If you thought nursing school was tough, wait until you get to nurse practitioner school. Heavy class loads, learning on the fly, and trying to balance school and life can be a huge challenge, no matter how well you perform as a student.
However, NP school is a worthwhile investment that can provide you with excellent professional clout and help you care for patients more effectively than ever before. It’s not a cakewalk, but NP is very beneficial and manageable, if you have the right strategy to start.
In this blog, the team at Provider Skills will give you some tips for surviving NP school, and making a smooth transition from the educational to the professional world. With the right mindset and some hard work, you’ll be an excellent NP before you know it!
Befriend your classmates.
It doesn’t matter what level of education you’re in or what discipline you study—finding high-performing classmates will ultimately improve your learning permanence, your practical skills, and your grades. These classmates might not just be potential study group members or professional connections—they can be lifelong friends who can provide you with wisdom and knowledge on your journey through NP school and beyond. It’s always great to know people in your line of work so you share the methods and practices you find most effective, sympathize with each other over the struggles of the job, and learn new ways to improve your patient care abilities. Plus, it’s always nice to have a few buddies to grab a bite or a drink with after a long week of studying or working.
Making friends is a great place to start when entering NP school. You’ll be surprised by the progress you can make and the skill you can learn with a little help!
Master your schedule.
In NP school, you don’t get a lot of spare time—when you’re not in class or getting real-world experience, you’re studying and working on homework. With so many things to accomplish in so little time, it’s important to master your schedule and stick to that schedule throughout your semester.
Great time management takes your academic and personal schedules into account, so set aside a specific time for studying every day or other day, block out some time to check and double-check your school assignments, and of course, get a solid and steady amount of sleep every night so you can study and perform at your very best. Don’t forget to save a little time for yourself to relax, too.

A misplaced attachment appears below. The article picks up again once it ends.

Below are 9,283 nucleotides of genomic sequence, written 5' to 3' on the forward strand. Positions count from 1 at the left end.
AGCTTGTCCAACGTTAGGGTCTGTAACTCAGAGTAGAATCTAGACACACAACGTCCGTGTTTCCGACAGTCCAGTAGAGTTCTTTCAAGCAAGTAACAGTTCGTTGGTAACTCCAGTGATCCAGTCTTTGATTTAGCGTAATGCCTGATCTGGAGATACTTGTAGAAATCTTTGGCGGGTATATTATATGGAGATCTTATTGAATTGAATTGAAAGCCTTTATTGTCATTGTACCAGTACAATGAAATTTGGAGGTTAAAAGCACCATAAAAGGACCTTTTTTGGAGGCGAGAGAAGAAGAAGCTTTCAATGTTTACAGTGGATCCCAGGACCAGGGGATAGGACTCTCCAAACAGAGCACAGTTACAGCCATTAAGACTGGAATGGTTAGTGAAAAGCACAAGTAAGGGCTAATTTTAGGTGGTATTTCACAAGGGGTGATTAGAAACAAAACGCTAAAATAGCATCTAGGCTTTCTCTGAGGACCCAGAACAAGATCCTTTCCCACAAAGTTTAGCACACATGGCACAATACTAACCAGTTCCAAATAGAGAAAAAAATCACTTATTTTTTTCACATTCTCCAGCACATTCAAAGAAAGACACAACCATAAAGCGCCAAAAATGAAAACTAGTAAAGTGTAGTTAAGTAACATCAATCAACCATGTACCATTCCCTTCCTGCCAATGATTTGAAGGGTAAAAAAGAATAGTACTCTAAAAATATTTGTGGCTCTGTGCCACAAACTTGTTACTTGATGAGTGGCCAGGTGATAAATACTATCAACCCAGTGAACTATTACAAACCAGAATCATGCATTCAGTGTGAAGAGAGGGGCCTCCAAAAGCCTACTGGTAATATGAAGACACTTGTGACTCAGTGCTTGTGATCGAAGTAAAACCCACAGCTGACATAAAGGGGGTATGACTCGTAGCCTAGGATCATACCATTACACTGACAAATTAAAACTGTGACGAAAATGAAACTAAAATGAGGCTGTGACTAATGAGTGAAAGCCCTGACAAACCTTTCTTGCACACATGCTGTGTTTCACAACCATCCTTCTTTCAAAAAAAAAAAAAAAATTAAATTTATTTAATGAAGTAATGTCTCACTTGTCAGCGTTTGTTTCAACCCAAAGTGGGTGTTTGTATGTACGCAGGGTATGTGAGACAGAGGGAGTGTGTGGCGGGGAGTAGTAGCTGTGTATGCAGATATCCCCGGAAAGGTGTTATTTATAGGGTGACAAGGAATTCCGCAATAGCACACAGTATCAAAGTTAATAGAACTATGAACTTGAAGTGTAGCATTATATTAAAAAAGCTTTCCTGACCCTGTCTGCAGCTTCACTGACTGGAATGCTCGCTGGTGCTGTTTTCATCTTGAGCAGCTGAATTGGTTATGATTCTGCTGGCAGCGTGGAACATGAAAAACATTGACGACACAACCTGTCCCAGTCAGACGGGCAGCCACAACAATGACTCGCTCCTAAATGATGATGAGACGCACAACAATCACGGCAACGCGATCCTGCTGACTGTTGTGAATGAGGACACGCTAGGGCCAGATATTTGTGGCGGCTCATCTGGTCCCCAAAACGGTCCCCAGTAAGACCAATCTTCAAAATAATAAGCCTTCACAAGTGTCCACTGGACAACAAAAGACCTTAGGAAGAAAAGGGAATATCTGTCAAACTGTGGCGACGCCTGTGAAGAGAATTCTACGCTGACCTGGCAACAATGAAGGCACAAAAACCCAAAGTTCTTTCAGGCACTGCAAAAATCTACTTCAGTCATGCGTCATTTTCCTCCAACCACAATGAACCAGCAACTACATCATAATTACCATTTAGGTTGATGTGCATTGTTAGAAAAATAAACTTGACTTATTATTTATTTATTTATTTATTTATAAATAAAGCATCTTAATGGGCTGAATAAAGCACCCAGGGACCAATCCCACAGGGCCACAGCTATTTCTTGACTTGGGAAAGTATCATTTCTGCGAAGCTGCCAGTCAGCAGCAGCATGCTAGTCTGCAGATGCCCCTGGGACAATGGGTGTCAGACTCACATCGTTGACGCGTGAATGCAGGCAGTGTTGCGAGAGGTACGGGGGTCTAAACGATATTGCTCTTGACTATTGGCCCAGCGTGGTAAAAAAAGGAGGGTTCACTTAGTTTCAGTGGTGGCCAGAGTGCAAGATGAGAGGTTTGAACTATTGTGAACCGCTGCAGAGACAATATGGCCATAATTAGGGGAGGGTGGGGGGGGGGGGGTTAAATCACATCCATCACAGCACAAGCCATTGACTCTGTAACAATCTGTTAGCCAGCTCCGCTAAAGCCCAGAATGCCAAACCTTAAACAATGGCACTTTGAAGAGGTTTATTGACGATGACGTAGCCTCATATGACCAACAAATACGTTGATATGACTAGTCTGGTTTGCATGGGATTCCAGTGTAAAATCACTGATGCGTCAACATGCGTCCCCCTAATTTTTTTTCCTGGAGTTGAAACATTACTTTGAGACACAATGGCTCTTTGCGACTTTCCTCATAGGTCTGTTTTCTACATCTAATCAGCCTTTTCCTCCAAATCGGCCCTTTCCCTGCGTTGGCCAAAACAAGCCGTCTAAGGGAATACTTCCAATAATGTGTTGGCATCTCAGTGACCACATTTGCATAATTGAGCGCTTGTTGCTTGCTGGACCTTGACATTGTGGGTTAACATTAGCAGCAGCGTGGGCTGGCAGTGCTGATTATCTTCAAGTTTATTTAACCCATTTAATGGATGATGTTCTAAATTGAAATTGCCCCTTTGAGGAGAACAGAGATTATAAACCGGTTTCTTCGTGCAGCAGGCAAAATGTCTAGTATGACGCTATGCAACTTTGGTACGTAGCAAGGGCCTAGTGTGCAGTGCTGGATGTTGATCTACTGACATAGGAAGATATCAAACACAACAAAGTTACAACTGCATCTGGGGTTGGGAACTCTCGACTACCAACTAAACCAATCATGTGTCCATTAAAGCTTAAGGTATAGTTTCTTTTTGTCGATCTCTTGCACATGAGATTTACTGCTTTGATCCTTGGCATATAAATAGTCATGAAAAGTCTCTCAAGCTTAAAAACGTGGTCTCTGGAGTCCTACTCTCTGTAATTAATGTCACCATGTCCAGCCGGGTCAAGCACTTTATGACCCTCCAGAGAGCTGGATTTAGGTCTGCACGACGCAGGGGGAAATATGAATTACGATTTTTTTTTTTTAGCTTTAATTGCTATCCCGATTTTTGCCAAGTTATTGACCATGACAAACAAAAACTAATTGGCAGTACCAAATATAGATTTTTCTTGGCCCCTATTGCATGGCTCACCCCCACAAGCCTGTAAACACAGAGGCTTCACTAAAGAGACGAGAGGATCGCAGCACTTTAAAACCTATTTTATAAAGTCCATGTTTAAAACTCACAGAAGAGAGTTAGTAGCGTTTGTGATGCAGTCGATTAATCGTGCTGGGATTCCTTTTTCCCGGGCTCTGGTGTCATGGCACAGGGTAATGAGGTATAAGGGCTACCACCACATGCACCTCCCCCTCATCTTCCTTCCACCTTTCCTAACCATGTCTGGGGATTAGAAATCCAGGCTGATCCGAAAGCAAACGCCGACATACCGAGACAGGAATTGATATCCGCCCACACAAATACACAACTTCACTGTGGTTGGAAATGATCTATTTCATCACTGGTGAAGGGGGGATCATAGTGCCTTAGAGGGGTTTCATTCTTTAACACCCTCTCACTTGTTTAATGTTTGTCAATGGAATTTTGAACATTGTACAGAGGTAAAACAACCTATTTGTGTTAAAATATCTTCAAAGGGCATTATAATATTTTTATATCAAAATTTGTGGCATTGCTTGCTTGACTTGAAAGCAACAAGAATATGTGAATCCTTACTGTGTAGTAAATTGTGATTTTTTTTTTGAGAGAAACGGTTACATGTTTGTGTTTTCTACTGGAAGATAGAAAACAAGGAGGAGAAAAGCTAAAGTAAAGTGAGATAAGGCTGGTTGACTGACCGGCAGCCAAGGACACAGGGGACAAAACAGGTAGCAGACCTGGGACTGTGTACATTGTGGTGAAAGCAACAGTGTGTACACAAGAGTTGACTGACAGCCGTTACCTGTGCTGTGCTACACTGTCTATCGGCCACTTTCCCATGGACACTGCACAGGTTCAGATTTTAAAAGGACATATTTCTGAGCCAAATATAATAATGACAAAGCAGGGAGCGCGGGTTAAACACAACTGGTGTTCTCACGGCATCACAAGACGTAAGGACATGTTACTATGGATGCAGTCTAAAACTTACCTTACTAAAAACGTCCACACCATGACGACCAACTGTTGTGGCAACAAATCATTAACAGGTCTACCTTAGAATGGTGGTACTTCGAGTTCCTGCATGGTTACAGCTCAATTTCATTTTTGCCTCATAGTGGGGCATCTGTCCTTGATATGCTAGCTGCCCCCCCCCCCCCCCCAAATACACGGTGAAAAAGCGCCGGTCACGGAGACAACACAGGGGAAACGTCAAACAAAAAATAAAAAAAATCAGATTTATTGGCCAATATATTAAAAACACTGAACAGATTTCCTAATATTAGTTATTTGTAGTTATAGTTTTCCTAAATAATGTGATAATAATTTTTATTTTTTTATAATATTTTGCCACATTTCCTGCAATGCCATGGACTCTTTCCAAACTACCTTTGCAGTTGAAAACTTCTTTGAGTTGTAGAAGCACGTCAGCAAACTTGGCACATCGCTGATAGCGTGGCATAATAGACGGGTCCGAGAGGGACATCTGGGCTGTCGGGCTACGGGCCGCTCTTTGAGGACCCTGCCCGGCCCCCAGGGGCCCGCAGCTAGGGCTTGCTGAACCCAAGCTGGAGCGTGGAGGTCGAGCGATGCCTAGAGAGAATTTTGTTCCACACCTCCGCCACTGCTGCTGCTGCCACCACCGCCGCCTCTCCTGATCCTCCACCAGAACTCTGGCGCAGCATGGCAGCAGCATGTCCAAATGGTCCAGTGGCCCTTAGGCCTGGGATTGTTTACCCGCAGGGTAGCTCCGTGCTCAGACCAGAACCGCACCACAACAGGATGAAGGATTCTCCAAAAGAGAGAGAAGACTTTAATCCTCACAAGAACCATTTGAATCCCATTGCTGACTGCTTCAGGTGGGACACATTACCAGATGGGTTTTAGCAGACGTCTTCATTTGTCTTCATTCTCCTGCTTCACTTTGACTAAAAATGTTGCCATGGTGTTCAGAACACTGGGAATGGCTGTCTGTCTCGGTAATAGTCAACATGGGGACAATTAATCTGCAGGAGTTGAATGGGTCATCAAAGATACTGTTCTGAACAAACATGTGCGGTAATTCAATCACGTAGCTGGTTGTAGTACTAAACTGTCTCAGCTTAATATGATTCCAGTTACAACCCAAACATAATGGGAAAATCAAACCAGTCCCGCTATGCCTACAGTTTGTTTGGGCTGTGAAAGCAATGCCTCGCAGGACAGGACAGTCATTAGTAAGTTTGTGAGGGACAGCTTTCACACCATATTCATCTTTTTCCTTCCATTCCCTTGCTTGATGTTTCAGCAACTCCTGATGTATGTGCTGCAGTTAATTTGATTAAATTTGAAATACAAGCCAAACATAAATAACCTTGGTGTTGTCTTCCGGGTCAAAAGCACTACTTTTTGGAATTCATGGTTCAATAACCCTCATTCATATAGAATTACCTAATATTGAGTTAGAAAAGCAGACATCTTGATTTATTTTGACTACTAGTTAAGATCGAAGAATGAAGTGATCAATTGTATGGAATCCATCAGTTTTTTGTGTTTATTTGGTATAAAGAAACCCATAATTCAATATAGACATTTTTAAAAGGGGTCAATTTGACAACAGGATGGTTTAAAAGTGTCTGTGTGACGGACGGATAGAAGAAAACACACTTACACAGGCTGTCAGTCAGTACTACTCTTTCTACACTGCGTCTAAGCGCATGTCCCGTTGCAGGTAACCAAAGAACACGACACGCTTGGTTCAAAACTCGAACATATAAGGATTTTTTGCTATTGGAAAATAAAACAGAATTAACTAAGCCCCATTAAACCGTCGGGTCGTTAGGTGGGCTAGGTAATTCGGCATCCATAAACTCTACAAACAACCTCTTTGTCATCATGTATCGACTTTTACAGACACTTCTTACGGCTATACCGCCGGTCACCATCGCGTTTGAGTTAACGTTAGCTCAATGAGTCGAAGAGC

Live a healthy lifestyle.
If you’re not keeping your body and mind in good shape, you’re not going to be as sharp as you could be for your clinical hours, you’ll make silly mistakes on assignments, and you’ll lose energy and mental acuity when you need it the most. Nurses, more than most professionals, must have handle on their health so they can set a good example and properly take care of their patients—so a healthy diet and plenty of exercise are of utmost importance through NP school and beyond.
Eating a healthy balanced diet can be difficult when you’re spending so much time getting work experience and hanging out in the classroom, but there are ways to make eating healthy and convenient. Meal prepping will allow you to have food ready when you’re too tired to cook, and healthy, on-the-go snacks like fruit, nuts, and yogurt will give you the extra boost you need to get through your day. The healthier your lifestyle, the better you will perform, and the better carre your patients will receive—and you’ll feel great, too!
Don’t fall behind on logging clinical hours.
Logging clinical hours might seem tedious and boring, but it’s essential (and required) for your NP school success. If you fall behind on logging your hours, you’re in trouble—you might forget to log hours that you completed which could set you behind, and you’ll have to spend countless hours logging your hours in one sitting at the very last minute.
Procrastination might help if you’re a writer, but it certainly doesn’t help if you’re going to be a top-performing nurse practitioner. Stay on top of your logging, and have a smooth ride through NP school.
Take advantage of Provider Skills!
If you’re going to succeed as a nurse or nurse practitioner, you need to get the hands-on experience and primary skills practice to do good work from day one. That’s where Provider Skills can help. Our skills courses can earn you 10 CE credits, give you practice at the toughest of primary care skills, and give you an advantage over your classmates and peers. Don’t wait—enroll in a course today!